With crude above $106 a barrel and the average price of gasoline edging toward $4/gallon, it makes sense today to consider sectors and companies that benefit from rising energy costs.
In our view, the stocks below fit the bill. Chosen from a diversity of sectors based on their unique potential to outperform their respective industries, the stocks' common thread is an affinity for high energy prices. The charts are courtesy of Yahoo! Finance.
BP (BP) $46.23; 52wk Range: 33.62 - 48.34
It's no surprise that high crude prices translate into big profits for big oil - at least over an intermediate-term horizon. But we especially like BP because it trades at a steep discount to its peers on account of its ongoing legal liabilities tied to the 2010 Gulf oil spill. Following some high-profile settlements, we think BP is close to putting the tragedy behind it, and we are looking for the market to send a clear signal of approval - something to the effect of a 40% positive correction - once it comes to that same conclusion.
Cameco (CCJ) $22.82; 52wk Range: 16.59 - 31.29
Cameco is North America's largest uranium miner, providing much of the world's uranium for nuclear power plants. As fossil fuels become more expensive, nuclear power becomes cheaper by comparison. We see big things for uranium and Cameco over the next ten years. Despite industry-wide setbacks from the Japanese tsunami and corresponding meltdown at Fukushima, emerging economies are developing nuclear power plants at a rapid rate, adding to the United States' ever growing production and uranium demand. On the subject of U.S. demand, a recent article in Forbes highlights what could be a significant catalyst: next year marks the end of the "Megatons to Megawatts" agreement between the U.S. and Russia, through which Russia has provided the U.S. with cheap reactor fuel from nuclear warheads since 1993. Without Russia as a supplier or excess cheap uranium flooding the system, Cameco stands to pick up market share as uranium prices drive higher.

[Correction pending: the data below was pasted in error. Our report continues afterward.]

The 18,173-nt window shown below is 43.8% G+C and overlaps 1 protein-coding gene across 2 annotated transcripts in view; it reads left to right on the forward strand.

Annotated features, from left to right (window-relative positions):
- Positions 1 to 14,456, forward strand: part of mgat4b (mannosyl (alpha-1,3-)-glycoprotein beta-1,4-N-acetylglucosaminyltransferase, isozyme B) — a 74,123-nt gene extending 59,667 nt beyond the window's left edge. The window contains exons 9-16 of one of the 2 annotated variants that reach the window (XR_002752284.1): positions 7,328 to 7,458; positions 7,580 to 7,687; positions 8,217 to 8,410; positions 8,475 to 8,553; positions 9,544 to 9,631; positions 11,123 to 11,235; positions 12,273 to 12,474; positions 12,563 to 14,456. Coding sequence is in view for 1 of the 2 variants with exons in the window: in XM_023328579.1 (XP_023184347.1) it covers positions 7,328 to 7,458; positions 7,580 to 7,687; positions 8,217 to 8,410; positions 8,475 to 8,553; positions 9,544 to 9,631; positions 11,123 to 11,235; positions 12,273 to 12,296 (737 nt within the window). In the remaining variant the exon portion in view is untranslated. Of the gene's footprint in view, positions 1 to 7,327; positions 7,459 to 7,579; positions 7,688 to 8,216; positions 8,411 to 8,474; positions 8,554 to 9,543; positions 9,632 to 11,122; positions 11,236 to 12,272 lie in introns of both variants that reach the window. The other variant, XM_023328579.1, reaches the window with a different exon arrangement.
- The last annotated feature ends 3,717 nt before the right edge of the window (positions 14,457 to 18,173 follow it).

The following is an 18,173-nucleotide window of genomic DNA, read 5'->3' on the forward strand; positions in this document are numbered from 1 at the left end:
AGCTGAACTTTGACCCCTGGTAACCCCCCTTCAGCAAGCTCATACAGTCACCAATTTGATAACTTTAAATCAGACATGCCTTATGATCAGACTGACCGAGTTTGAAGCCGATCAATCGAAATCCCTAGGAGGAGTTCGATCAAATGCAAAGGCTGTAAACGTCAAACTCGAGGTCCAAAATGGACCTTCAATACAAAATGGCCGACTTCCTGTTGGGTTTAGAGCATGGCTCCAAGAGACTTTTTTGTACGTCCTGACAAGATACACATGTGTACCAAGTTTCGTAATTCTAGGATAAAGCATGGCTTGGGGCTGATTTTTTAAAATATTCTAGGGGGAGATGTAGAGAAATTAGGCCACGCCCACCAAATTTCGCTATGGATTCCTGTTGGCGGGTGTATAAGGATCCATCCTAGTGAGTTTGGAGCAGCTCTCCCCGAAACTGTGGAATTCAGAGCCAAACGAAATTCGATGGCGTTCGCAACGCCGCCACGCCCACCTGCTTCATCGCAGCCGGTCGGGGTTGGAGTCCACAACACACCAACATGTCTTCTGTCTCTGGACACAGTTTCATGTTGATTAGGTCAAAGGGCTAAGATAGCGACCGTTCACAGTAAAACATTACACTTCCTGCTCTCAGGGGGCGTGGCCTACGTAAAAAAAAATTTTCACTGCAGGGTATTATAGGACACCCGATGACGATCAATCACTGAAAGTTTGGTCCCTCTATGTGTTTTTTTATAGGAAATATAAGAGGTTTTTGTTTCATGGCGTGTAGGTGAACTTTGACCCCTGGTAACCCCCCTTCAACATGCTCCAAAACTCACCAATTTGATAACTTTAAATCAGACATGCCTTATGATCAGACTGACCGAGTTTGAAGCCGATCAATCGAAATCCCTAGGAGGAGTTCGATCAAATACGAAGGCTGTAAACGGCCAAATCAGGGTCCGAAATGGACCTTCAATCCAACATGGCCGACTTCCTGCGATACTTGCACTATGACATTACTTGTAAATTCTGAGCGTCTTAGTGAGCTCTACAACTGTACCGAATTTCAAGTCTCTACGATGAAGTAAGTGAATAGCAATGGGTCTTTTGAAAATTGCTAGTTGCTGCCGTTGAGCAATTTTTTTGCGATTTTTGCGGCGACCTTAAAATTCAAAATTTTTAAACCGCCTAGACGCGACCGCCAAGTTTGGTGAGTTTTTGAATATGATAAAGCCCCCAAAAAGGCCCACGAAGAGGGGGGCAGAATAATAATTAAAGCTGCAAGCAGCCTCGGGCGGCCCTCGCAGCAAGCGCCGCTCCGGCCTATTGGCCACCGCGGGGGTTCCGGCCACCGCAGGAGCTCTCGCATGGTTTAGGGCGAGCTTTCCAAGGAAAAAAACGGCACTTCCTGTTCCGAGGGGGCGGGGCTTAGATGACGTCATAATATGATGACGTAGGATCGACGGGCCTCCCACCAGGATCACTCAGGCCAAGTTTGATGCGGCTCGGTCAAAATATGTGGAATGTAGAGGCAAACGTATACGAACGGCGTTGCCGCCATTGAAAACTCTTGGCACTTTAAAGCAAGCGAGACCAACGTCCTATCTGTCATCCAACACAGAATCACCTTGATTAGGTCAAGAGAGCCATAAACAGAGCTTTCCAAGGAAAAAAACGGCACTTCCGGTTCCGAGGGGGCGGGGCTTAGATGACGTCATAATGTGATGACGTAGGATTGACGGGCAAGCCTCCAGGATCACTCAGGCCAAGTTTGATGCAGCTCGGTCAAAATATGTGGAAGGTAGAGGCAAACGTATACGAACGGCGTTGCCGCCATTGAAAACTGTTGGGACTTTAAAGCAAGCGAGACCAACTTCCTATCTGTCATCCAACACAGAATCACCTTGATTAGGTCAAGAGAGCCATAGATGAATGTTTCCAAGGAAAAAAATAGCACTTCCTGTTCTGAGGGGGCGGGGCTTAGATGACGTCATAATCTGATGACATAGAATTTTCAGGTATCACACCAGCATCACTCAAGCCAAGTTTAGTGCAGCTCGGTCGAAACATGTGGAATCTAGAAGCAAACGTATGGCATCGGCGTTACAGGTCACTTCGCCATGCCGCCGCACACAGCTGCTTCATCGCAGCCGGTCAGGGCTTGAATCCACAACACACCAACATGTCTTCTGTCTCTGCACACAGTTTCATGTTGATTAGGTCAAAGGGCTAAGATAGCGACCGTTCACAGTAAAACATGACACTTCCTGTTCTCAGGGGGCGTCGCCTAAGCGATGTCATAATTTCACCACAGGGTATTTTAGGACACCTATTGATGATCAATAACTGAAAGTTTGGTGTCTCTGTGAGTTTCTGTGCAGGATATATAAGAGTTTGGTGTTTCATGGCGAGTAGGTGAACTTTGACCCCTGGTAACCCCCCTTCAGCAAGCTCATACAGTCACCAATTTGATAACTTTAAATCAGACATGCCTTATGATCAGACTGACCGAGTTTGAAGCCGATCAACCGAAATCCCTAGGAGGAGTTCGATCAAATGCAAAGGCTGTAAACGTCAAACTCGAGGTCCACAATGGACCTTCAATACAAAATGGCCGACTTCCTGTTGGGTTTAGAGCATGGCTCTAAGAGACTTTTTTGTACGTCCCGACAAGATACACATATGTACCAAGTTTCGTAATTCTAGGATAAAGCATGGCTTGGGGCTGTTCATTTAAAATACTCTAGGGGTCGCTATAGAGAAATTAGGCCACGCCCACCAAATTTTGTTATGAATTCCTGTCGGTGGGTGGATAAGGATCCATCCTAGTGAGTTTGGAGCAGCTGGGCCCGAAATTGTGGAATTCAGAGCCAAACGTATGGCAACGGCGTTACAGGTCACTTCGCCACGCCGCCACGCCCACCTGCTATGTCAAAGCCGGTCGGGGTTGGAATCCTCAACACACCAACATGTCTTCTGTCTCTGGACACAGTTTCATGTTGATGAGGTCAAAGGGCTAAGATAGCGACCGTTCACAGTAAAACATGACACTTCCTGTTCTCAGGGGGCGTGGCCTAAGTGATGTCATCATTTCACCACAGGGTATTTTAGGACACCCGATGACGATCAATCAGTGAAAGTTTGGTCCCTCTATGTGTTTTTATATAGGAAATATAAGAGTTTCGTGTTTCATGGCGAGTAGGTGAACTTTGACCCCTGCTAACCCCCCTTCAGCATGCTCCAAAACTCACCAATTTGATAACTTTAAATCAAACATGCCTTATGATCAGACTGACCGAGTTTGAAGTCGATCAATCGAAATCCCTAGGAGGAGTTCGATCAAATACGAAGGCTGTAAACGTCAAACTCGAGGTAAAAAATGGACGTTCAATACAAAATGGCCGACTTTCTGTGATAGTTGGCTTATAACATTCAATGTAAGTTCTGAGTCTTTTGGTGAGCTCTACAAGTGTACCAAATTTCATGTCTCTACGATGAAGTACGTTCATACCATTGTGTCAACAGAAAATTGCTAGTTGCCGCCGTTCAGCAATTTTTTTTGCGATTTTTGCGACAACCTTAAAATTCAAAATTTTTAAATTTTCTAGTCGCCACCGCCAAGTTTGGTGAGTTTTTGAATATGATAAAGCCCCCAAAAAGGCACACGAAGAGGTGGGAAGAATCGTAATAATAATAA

First Solar (FSLR) $26.42; 52wk Range: 25.29 - 163
Theoretically, one of the beneficiaries of rising fossil fuel prices should be the solar industry. But don't take the bait just yet. Not that we expect you to anyway; after the kind of twelve months First Solar has had, it's hard to imagine any but the most risk-happy of investors initiating a long position here. But, really, things aren't all bad at First Solar. In fact, a few things are coming together at the moment to make a compelling case for value: high crude prices, dropping solar energy costs, a prudent restructuring that is weaning the company off subsidies, big projects in the works, and a share price that has fallen a hair-raising 90%+ from '08 highs and over 26% YTD. Also, Goldman Sachs still rates FSLR a 'Buy'. Be careful, though, as this has the makings of a classic value trap - and that is exactly what First Solar has been for a lengthy stretch now.
Chesapeake Energy (CHK) $24.21; 52wk Range: 20.41 - 35.75
With Chesapeake, it's all about the price of natural gas. Yes, CHK has made moves to diversify its portfolio amidst collapsing prices and has been quite effective in doing so, but our reason for liking Chesapeake is the potential value stored in its natural gas business, value that will be unlocked once demand catches up with supply. Rising crude prices have significantly added to the pressure already being exerted by government, industry, and in some cases, even environmental leaders, to deploy more uses for natural gas in the economy. The question is whether the shift of economics occurs before an investment in Chesapeake goes sour.
ConocoPhillips (COP) $77.36; 52wk Range: 58.65 - 81.80
Another case of big oil and big profits. ConocoPhillips is a Buffett baby that hedge funds like right now, so an investment in COP would at the very least land you in good company. As explained in the linked article, the main reason hedge funds like COP is its planned 2Q12 spinoff of its refining and marketing business. But we can think of a few other reasons to like COP, like its 8.6 P/E, high dividend, and reasonable 1.5x price/book ratio. According to Morningstar, by the end of 2011, ConocoPhillips had proven reserves of 8.4 billion barrels of oil equivalent, with 41% of that coming from natural gas. If, like us, you see higher crude prices eventually driving natural gas prices up (forget the next six months), then COP stands to benefit.
If individual stocks aren't your ideal way to benefit from rising energy prices, you may be best served buying an ETF that mirrors the price of the commodity - in the case of crude, the United States Oil Fund (USO), and in the case of natural gas, the United States Natural Gas Fund (UNG). Another, more diversified option that affords you broad commodity exposure as protection against rising energy prices would be Powershares DB Commodity Index (DBC). Or, for a different basket of commodities, you could go with an ETF that mirrors the Rojers International Commodity Index (RJI).